What kind of gun?


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TechBrute
January 9, 2006, 02:06 PM
I just found out that we are having a boy. Naturally, I'm going to run out and buy him a gun. What should I get?

Here's what I've considered:

1) I want him to be able to shoot it relatively soon, but I want it to last a lifetime. Therefore I'm leaning towards a .22LR.
2) I'm leaning away from anything with lawyer-features.
3) New or used is fine, so it doesn't have to be current production, but I want to buy something that hasn't been fired.
4) Price isn't a major concern, but I don't see the point in giving a kid a priceless gun.
5) I'm sort of leaning towards a long gun, but I have no opposition to it being a handgun.

My first gun was a Remington 597 .22 which rusted and was then stolen by some movers. My second gun was a Ruger MkII which I still treasure and shoot often. I'm looking for something like the MkII which is a great gun to learn on, but is still viable 23 years later.

Should I buy something like a 1911 and just resolve to teach him on a CZ trainer until he's progressed a couple years, or should I buy him a .22LR rifle that he can shoot right away and still shoot when he's 40?

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TexasRifleman
January 9, 2006, 02:09 PM
I was given one of these by my dad, I still have it. My 10 year old has one also. They last forever and are one of the classics in my way of thinking.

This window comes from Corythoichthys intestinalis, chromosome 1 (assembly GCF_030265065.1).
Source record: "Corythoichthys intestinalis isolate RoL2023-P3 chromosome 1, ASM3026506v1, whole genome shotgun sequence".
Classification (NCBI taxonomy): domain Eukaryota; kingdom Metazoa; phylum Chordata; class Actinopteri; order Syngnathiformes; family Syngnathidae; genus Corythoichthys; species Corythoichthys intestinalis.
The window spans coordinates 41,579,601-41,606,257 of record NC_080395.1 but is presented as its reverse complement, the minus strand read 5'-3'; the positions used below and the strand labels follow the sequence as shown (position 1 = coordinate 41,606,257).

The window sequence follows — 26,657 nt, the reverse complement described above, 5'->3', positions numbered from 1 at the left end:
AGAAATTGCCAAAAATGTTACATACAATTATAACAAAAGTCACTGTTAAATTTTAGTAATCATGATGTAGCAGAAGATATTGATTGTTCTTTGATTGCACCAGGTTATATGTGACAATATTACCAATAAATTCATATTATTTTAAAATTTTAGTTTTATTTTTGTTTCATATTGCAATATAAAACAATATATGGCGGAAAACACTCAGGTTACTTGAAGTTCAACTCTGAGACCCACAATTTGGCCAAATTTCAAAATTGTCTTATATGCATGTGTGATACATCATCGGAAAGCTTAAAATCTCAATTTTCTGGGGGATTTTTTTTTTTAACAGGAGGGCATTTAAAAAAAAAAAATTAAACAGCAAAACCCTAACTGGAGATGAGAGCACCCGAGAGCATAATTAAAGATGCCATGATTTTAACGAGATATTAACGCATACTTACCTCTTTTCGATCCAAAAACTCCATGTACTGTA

I started shooting it at maybe age 5, propped up on sandbags.

Just a really beautiful, well made firearm and a joy to shoot. This is one that he'll keep no matter what.
It's the first thing I'll grab if the house is on fire, besides the wife and kid ;)

If you want to go truly classy, they make a higher grade with more engraving and gold inlay.
The shooter grade pictured here lists at $546, I bought my son's at Alpine for just under $500.
The high grade is around $1000 IIRC.

If you want to try one out let me know and I'll bring one of mine out sometime. I need to shoot it.

Browning Semi-Auto .22

http://www.browning.com/products/catalog/firearms/images/021001m.jpg

LJWebster1
January 9, 2006, 02:12 PM
My son is 8 and loves to shoot his .22LR rifle. However, it is single shot so it gets boring fast. We just went out and shot my .22LR pistol (Walther P22) and he had the biggest grin on his face. He was hesitant at first, but after his first shot, he looked at me and said "that was fun." I am looking at getting him a Browning .22LR lever rifle to he can have more rounds to shoot. I say get him both, but stick with .22LR for now, since it is easy and low recoil so he can get excited about it. No sense scaring him and then having him not want to shoot guns after that.

OBXMIKE
January 9, 2006, 03:00 PM
Always good to plan ahead, right? I bought a Ruger bearcat to train the #1 son on (8yr old). It's small size is perfect for small hands, and single action is much safer for inexperienced shooters. Now, I have to look at getting one for my daughter (2 yr old). Will probably go with stainless for that one. Long guns are hard to fit until young'uns are @ 8-9 yrs old. Got mine a Rossi "matched pair" youth gun in .22 and .410 for his 9th b-day, and it still looks a little big on him. Just get 'em involved at the earliest age, and instill "safety, safety, safety", and you'll always have a lifelong shooting buddy.

Best,
Mike

Pilgrim
January 9, 2006, 03:15 PM
I had a Marlin 80C .22 my father gave to me when I was 13 years old. I gave it to my granddaughter last Christmas. I now teach the follow on grandkids with a Henry .22 lever action.

I just acquired a Ruger .22/45 to use as a first pistol for the new shooters in the family.